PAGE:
Messengers Who Muddy the GOP's Message

Randall Terry at a news conference in Washington on Monday.
Randall Terry at a news conference in Washington on Monday. (By Susan Walsh -- Associated Press)
By Kathleen Parker
Wednesday, June 3, 2009

Before recent events, I intended to write about the GOP's message problem with the headline: "Shoot the Messenger."

Sunday's fatal shooting of abortion doctor George Tiller makes my title inappropriate, but the idea remains relevant.

The adage, of course, is "Don't shoot the messenger," meaning we shouldn't necessarily blame the person who delivers bad news. For the Republican Party these days, however, the problem isn't so much the message. It's the messenger.

By grotesque coincidence, Tiller's murderer furthers the point.

It has long been a problem for the GOP that some of the party's cherished positions are embraced most enthusiastically by people whose grip on reality is sometimes . . . tenuous. This is especially true with regard to abortion.

There are certainly compelling secular arguments against abortion that one might be perfectly willing to hear. Then Randall Terry shows up.

Terry, the colorful founder of Operation Rescue, doesn't represent the Republican Party, but he is nevertheless the most familiar face of the antiabortion movement. When President Obama recently gave the commencement address at Notre Dame, who showed up to lead the protest but Terry and the equally odd carnival performer Alan Keyes?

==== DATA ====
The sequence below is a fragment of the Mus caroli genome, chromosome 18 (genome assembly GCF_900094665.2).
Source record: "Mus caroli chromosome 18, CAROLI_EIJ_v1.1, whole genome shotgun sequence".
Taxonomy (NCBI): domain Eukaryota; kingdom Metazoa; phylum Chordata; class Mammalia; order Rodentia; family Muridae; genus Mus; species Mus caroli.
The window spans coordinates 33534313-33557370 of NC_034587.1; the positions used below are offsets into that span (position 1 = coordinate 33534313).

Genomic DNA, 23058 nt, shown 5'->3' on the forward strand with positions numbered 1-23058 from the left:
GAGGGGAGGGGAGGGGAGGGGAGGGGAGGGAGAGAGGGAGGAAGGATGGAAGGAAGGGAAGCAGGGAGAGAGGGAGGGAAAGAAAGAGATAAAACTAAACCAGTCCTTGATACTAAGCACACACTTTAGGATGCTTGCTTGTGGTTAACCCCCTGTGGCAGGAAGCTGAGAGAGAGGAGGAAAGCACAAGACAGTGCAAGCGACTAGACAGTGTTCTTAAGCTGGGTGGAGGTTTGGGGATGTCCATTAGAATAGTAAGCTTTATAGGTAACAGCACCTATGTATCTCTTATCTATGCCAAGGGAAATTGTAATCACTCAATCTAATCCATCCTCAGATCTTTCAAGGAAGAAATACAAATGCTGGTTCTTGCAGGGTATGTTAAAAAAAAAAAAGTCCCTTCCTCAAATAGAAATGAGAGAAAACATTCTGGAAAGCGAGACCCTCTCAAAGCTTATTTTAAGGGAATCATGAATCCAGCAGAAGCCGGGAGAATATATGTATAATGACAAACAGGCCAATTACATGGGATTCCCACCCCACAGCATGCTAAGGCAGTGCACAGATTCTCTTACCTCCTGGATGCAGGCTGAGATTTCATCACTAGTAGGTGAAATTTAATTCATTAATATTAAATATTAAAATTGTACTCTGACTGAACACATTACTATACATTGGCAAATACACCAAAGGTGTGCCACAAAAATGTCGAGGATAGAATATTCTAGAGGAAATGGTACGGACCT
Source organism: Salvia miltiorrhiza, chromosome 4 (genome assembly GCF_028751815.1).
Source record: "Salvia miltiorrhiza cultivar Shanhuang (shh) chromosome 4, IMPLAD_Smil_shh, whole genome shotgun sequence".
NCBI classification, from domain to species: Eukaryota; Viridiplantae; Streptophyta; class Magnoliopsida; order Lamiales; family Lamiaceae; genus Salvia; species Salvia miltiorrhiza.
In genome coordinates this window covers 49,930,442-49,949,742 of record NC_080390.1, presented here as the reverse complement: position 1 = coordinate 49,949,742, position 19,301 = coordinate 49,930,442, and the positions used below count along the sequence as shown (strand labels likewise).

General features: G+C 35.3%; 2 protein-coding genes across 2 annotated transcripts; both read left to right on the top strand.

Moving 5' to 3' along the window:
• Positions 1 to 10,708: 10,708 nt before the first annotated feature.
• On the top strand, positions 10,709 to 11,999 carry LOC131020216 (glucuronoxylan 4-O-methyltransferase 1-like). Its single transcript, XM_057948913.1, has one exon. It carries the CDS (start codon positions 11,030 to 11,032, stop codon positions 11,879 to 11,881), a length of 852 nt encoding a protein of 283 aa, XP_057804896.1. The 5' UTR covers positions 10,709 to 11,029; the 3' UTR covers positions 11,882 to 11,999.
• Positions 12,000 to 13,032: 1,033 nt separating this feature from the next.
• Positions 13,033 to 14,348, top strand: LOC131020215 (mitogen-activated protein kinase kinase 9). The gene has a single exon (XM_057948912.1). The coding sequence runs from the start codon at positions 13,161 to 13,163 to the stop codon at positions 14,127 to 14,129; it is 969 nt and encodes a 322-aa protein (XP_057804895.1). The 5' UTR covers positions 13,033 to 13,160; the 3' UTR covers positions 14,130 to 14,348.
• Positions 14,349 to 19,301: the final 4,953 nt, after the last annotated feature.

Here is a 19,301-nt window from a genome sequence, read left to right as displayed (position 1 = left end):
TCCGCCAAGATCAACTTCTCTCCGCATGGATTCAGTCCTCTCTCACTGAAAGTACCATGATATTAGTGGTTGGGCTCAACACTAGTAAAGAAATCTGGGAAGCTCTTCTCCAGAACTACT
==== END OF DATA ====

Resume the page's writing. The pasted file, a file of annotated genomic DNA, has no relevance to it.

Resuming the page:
Rather than persuading people to think differently about abortion, the Terry-Keyes act makes one want to write checks to Planned Parenthood. And smart Catholics, who were perfectly capable of articulating their objections to the president's invitation to America's premier Catholic university, were suddenly stuck in the frame with rabble-rousers who demean the message.

Such is the continuing dilemma of the GOP: How do you get out the message when the messengers keep getting in the way?

Now comes a fanatic with a gun. Let me be clear: I don't mean to compare Terry or Keyes to the shooter. The former are passionate protesters; the latter is a murderer.

Nor do I join those who accuse talk show host Bill O'Reilly and others who have spoken out against Tiller as somehow being responsible for his murder. The man who pulled the trigger is responsible for Tiller's death. Period.

That said, fire-breathers on the right don't help, whatever the cause. They may warm the base, but the Republican base is becoming a remote island in mainstream America. Everyone else is paddling away.

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